HOUSE leaders on Monday filed an ethics complaint against Senator Leila de Lima before the Senate committee on ethics for disobeying a summons when she advised her former lover and driver to go into hiding to avoid testifying before a congressional inquiry into illegal drugs.
The complaint was filed by Speaker Pantaleon Alvarez, House Majority Leader Rodolfo Fariñas and Oriental Mindoro Rep. Reynaldo Umali, chairman of the House justice committee, ahead of separate criminal charges that are expected on Tuesday.
They were also accompanied by former NBI deputy directors Reynaldo Esmeralda and Ruel Lasala, who filed a separate case against De Lima.
The complaint stemmed from De Lima’s advice to Ronnie Dayan, her former bodyguard and alleged bagman, not to testify before the congressional inquiry into the proliferation of illegal drugs at the New Bilibid Prison when De Lima was Justice secretary.
De Lima was on an official trip to the United States and Germany when the complaint was lodged before the Senate committee on ethics headed by Senate Majority Leader Vicente Sotto III.
She has repeatedly insisted that what he did was not an obstruction of justice, but “obstruction of persecution.”
“What justice are they talking about? I couldn’t see any justice in their proceedings. They didn’t give me any justice. There’s no justice in what they are doing to me. So why call it obstruction of justice?” De Lima had said.
“It would be better called obstruction of persecution. I’m trying to obstruct the acts of persecution being done to me by this administration,” she added.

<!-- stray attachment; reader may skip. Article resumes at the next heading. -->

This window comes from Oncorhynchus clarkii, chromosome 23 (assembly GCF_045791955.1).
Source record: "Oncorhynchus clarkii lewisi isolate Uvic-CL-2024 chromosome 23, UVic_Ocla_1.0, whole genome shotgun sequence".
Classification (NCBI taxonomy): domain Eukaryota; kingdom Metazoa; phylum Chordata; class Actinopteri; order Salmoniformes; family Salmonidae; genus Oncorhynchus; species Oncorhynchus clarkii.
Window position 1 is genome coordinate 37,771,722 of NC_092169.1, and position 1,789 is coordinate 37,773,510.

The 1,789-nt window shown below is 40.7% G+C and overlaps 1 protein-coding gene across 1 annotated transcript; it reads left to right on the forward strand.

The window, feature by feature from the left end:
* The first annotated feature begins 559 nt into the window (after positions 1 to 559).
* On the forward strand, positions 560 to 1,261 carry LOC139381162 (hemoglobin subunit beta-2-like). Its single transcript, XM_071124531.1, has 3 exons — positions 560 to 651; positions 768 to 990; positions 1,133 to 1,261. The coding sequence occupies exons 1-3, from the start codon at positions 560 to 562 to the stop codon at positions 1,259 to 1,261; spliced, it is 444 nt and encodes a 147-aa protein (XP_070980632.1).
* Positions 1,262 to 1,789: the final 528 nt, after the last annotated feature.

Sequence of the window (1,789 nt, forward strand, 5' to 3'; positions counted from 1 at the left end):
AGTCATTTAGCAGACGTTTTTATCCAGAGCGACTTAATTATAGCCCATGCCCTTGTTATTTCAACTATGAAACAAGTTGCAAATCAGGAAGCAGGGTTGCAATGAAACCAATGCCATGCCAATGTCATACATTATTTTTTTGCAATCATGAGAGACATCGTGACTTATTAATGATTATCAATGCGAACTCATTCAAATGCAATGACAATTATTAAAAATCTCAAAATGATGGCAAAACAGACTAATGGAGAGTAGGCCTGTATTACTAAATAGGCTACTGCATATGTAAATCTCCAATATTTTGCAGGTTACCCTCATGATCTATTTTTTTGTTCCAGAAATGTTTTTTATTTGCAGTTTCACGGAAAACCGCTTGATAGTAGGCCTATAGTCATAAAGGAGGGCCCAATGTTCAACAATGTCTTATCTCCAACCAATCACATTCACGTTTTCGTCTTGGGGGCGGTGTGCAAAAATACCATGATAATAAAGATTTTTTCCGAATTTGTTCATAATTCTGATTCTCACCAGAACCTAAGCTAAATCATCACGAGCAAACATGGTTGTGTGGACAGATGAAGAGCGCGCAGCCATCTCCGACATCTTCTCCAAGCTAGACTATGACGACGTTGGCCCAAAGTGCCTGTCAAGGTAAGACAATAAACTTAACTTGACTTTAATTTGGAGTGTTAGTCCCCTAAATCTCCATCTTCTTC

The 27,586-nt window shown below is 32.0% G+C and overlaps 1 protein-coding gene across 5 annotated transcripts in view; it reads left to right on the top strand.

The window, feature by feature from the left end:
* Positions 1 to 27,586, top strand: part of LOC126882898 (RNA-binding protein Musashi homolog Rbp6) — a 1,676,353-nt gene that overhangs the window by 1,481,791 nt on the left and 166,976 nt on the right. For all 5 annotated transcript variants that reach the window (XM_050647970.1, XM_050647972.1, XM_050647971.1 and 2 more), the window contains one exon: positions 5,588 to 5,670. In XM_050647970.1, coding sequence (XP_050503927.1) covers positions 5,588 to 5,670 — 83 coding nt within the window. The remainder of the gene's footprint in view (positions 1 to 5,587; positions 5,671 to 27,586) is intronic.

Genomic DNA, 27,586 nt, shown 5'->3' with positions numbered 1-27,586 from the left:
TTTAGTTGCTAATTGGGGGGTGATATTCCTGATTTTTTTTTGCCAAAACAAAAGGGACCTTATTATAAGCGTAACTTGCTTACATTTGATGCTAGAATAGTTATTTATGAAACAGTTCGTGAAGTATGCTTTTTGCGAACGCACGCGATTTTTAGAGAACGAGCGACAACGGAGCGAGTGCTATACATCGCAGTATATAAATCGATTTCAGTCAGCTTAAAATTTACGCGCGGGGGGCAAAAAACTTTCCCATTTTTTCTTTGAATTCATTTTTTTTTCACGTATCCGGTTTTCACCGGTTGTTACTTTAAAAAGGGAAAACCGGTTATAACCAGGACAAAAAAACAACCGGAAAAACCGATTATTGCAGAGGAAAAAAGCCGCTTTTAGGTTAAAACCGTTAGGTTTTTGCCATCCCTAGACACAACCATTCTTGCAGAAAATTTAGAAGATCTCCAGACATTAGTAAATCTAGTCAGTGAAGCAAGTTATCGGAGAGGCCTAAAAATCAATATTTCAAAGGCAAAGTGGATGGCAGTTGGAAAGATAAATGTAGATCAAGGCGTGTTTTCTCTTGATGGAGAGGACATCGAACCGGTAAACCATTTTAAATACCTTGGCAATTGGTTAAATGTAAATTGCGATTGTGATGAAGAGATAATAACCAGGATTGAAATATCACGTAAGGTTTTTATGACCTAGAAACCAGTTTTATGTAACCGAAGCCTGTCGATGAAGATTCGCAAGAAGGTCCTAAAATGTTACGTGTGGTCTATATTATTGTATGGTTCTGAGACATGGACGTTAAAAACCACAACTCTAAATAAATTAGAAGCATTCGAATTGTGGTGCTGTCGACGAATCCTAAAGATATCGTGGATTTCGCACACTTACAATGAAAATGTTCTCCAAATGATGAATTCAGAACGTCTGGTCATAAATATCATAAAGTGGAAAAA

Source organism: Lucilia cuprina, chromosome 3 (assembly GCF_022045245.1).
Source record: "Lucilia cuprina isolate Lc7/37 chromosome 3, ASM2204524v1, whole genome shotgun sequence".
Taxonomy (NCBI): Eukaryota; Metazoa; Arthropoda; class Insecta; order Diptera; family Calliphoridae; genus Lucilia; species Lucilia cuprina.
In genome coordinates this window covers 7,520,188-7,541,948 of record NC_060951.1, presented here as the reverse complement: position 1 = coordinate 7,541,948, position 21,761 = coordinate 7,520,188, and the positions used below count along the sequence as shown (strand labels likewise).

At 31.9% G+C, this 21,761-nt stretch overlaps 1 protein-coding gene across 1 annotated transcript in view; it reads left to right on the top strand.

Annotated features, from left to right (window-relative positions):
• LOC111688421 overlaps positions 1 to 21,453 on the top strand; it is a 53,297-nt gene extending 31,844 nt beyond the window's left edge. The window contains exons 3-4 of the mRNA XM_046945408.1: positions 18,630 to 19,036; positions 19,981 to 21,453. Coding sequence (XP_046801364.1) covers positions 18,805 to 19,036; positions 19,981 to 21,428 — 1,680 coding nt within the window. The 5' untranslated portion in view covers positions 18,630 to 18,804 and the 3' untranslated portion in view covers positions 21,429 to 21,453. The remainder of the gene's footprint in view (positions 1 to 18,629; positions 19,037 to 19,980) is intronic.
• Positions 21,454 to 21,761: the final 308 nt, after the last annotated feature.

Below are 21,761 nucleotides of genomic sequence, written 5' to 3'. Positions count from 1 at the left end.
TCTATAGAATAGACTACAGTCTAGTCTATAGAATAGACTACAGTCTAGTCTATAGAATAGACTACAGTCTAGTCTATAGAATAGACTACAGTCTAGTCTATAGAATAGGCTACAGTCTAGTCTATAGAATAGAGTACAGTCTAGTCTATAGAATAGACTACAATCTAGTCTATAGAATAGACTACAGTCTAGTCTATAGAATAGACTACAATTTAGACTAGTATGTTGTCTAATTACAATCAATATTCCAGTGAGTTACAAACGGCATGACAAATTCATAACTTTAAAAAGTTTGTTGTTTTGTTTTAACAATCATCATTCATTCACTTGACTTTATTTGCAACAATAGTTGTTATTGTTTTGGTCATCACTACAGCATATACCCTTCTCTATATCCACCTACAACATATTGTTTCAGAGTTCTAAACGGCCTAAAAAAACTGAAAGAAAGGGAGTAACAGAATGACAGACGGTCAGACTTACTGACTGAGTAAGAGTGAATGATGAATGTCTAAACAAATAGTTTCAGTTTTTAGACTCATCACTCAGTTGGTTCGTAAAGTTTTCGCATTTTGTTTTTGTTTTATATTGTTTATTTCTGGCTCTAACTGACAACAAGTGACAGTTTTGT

Sotto said there was no question about jurisdiction since the acts complained of happened when she was a senator.
Sotto said he planned to have the complainants and the respondent face each other during a hearing.
He said expulsion from the Senate, the most severe punishment, needed a two-thirds vote of the 16 members of the ethics committee. The committee could also vote to admonish De Lima or dismiss the complaint.
Umali said he was hopeful the cases filed against De Lima would prosper.
“We expect the Senate to [take] the necessary action,” De Lima said, adding that the issue against De Lima had created “disharmony” between the two chambers of Congress.
Umali said he felt the House committee on justice was disrespected when De Lima ignored several invitations to shed light on the NBP controversy.
“Is that still within the purview if inter-chamber courtesy?” Umali asked.
Senator Panfilo Lacson, who was once a fugitive, urged De Lima to return to the country after she receives an award in the United States and delivers her speech at the Annual Conference on Cultural Diplomacy in Berlin, Germany.
“Come back. Don’t be like me,” Lacson said.
Lacson was declared a fugitive after he left the country on Jan. 5, 2010, two days before he was charged with the murders of publicist Salvador “Bubby” Dacer and his driver Emmanuel Corbito in November 2000.
De Lima was the Justice secretary when Lacson went into hiding for almost a year. He returned to the country when fhe Court of Appeal’s voided his arrest warrant.
De Lima is facing at least eight drug related charges filed with the Department of Justice and the Ombudsman.
Lacson said De Lima assured him that she would come back to face the charges against her.
The senator said there was nothing wrong with De Lima leaving the country since no warrant of arrest was issued against her and because Senate President Aquilino Pimentel III had approved the trip.
De Lima said both visits were important to her because as a senator, she will have the opportunity to speak before influential world leaders and global thinkers on raising awareness and support for human rights.
In a statement, De Lima said there is nothing to worry about as she will surely return, along with her staff, who will be with her during these foreign trips.
“I hope my brief absence would provide a welcome relief and respite to my detractors and critics. I will keep them in mind though,” she said. With Maricel V. Cruz
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